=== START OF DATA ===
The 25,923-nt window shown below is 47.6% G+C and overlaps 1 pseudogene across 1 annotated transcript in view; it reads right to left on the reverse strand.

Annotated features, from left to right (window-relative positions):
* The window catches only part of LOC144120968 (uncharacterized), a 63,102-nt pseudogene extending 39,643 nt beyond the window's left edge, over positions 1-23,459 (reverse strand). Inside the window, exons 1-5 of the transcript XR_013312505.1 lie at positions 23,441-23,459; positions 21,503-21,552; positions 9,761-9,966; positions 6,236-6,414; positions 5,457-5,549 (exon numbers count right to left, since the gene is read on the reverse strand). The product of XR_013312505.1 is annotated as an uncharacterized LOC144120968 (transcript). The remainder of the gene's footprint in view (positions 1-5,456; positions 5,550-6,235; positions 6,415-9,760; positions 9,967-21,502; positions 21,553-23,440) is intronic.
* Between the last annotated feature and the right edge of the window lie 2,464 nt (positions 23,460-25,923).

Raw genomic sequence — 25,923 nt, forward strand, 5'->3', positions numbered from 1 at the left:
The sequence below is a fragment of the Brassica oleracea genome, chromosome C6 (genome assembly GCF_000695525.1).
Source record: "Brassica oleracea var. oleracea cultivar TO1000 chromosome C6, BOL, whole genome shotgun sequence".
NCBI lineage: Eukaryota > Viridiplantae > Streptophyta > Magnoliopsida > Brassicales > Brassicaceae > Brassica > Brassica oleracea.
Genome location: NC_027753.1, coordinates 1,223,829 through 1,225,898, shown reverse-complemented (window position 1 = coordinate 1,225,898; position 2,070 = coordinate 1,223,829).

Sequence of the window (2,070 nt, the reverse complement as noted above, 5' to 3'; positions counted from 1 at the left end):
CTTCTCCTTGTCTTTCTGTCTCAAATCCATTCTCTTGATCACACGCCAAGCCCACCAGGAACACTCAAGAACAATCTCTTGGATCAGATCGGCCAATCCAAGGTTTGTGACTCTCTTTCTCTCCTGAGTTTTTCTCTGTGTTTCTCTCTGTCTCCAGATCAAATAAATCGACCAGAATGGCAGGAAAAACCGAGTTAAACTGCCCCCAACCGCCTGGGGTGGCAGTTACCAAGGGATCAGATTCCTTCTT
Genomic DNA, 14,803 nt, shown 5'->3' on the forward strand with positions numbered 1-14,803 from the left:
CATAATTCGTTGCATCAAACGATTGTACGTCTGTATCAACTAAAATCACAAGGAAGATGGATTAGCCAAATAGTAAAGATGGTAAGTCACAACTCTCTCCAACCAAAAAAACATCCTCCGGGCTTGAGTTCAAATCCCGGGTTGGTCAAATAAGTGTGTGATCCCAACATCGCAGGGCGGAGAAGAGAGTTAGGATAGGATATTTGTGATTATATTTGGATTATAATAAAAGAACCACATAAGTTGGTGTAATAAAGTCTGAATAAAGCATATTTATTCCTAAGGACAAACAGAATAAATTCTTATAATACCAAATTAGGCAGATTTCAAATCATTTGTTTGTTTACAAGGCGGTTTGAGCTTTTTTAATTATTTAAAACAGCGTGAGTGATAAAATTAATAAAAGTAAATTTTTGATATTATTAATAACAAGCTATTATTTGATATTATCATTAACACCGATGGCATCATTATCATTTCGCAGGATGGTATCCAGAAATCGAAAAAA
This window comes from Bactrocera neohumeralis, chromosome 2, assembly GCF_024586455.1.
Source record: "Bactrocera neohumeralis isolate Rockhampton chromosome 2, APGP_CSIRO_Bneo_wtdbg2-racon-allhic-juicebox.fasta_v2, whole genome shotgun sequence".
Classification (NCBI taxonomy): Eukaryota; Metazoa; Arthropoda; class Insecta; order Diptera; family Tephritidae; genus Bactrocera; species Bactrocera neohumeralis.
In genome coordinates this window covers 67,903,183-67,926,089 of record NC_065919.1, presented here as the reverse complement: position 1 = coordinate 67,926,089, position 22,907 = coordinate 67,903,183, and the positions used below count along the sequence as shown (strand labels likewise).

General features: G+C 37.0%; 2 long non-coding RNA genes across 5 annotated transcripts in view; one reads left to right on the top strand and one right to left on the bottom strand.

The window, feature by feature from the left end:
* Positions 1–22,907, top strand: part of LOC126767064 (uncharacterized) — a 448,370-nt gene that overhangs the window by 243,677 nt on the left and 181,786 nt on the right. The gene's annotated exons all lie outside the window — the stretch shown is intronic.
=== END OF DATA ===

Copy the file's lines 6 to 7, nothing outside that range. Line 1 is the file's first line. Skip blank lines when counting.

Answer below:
The sequence below is a fragment of the Brassica oleracea genome, chromosome C6 (genome assembly GCF_000695525.1).
Source record: "Brassica oleracea var. oleracea cultivar TO1000 chromosome C6, BOL, whole genome shotgun sequence".